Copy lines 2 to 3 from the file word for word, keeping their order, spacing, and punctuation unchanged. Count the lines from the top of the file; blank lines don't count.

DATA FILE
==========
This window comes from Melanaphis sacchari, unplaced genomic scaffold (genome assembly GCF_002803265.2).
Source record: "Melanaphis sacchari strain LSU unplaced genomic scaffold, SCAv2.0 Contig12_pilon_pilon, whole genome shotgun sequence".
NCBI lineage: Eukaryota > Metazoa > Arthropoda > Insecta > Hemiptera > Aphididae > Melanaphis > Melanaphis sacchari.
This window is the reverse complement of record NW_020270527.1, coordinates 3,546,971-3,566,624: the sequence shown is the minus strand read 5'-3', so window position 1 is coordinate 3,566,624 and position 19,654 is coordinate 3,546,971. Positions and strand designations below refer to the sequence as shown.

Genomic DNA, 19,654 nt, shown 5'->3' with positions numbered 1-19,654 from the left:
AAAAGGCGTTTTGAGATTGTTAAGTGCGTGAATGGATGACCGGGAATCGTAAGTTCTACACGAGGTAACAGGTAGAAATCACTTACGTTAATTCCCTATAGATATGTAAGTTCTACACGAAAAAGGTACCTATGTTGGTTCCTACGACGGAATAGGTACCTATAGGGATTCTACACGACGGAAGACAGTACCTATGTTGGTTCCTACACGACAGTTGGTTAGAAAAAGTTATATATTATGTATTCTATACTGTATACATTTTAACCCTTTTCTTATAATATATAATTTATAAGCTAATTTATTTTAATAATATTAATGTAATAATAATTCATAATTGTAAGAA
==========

Source record: "Melanaphis sacchari strain LSU unplaced genomic scaffold, SCAv2.0 Contig12_pilon_pilon, whole genome shotgun sequence".
NCBI lineage: Eukaryota > Metazoa > Arthropoda > Insecta > Hemiptera > Aphididae > Melanaphis > Melanaphis sacchari.